If you use pay cards to compensate your employees, you’re probably aware of your state’s regulations on the matter. As pay card implementation rises, however, so do the number of legal variables to consider. Here’s a breakdown on general pay card use and legislation.
Pay Card Dos
When implementing a pay card system, obtain written consent from your employees. Not only is this legally mandated in most states but it’s also a good way to cover yourself if a problem arises later. Additionally, it gives you a running tally of the employees you’ll have on your pay card system, making it easy to keep track of how many employees aren’t using pay cards—and, likewise, how many paper checks (or stubs) you need to order each month.
Before you even hand out the consent forms, however, you should check with your state’s legislature to ensure you’ve checked all the necessary boxes. Even with written consent, failing to address one of your state’s key points will most likely result in fines or other punitive measures. Avoid negative repercussions by educating yourself thoroughly on pay card details.
After you’ve obtained your written consent, the first thing you should do is hold a seminar on proper pay card use and hidden features. The average pay card comes with a bevy of hidden fees, usage limits, and more; you’ll have access to this information, and it is both your moral duty and your legal one to pass it along to your employees in a non-discreet setting (e.g., a formal training).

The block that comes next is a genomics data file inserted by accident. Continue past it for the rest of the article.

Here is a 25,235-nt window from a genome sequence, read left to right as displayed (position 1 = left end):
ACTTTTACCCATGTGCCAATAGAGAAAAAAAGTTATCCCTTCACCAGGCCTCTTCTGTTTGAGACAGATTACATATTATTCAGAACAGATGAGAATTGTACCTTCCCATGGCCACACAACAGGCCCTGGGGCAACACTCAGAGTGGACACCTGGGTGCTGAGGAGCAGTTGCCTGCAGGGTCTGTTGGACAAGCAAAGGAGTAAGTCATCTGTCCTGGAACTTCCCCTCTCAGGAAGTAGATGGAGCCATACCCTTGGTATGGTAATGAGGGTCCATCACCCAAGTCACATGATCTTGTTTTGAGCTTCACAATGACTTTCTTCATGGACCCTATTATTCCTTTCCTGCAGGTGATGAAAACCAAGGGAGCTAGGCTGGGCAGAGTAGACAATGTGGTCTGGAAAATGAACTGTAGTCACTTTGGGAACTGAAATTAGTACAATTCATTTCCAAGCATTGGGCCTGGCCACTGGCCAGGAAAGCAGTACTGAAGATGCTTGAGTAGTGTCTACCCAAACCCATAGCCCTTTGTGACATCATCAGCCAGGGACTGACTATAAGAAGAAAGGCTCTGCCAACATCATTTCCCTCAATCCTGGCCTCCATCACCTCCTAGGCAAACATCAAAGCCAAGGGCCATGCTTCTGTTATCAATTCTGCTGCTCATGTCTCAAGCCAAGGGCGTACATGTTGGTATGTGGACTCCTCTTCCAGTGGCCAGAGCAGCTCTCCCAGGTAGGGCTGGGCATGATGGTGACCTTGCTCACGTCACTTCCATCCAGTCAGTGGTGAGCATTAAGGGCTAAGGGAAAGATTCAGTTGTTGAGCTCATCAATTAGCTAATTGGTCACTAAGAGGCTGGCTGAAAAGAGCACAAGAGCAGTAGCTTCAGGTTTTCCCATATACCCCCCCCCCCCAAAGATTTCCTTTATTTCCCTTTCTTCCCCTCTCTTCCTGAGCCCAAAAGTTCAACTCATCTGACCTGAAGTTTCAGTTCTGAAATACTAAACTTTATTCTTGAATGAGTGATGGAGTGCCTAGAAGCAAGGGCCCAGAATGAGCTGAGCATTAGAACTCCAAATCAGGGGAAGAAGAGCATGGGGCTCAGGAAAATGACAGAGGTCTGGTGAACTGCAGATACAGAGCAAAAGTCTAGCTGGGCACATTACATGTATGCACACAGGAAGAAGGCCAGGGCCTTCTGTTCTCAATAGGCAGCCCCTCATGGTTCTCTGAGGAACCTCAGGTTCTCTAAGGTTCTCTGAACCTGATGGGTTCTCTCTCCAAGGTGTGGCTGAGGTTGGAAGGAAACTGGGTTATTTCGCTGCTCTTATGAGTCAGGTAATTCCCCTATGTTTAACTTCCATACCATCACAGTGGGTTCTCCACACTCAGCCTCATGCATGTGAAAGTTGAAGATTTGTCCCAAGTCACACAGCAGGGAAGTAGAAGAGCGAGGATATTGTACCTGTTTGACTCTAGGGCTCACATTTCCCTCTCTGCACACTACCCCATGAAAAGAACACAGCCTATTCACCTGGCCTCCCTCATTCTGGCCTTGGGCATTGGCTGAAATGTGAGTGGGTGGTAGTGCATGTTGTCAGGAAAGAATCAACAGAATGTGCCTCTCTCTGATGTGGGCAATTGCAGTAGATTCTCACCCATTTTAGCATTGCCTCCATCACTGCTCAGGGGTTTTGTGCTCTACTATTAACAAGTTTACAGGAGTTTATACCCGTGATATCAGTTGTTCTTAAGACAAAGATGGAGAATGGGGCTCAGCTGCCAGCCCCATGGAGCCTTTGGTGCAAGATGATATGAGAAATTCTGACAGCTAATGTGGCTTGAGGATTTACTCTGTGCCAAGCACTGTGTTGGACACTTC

This will also provide an opportunity to tell your employees about pay cards’ advantages over checks, which include the following:
- Lower susceptibility to theft and fraud
- No need to visit the bank
- More stringent security measures
- No need to purchase checks
- Ability to shop online
Finally, you must provide a non-pay card alternative to employees who request it as well as a form of pay stub that displays their deductions for that pay period. The pay stub itself can be digital if necessary, but the employees must be able to access it.
Pay Card Don’ts
You can’t provide pay cards as a means of continuing employment. This isn’t to say that you can’t pitch pay cards to employees who initially opt out of using them, but forcing employees to default to pay cards is illegal. This is especially important for hiring practices; new hires must start by using a traditional paper check (or direct deposit) system. They can opt for pay cards later.
Similarly, you can’t provide incentives to switch over to pay cards. Even informal rewards like gift cards or an office party are technically off-limits.
As mentioned earlier, don’t gloss over the uglier aspects of pay cards. List in explicit detail actions that incur fees as well as the respective fee amounts. If there are specific times during the pay period at which your employees can withdraw their balance for free, make them aware of it; likewise, if there are ATMs that never charge fees, point your employees toward them.
Ultimately, you should refrain from rushing to implement a pay card procedure in a traditional workplace. Begin by educating your employees on the pros and cons of pay card use and see how many of them show interest in developing the program further. If the total number of interested parties is high enough to warrant moving on, then do so.
See further reading on paying small business employees with pay cards:
At Abacus Payroll, we’re dedicated to keeping you informed on all of the latest industry trends. For more information on pay cards and how to use them, call us at (856) 667-6225 today!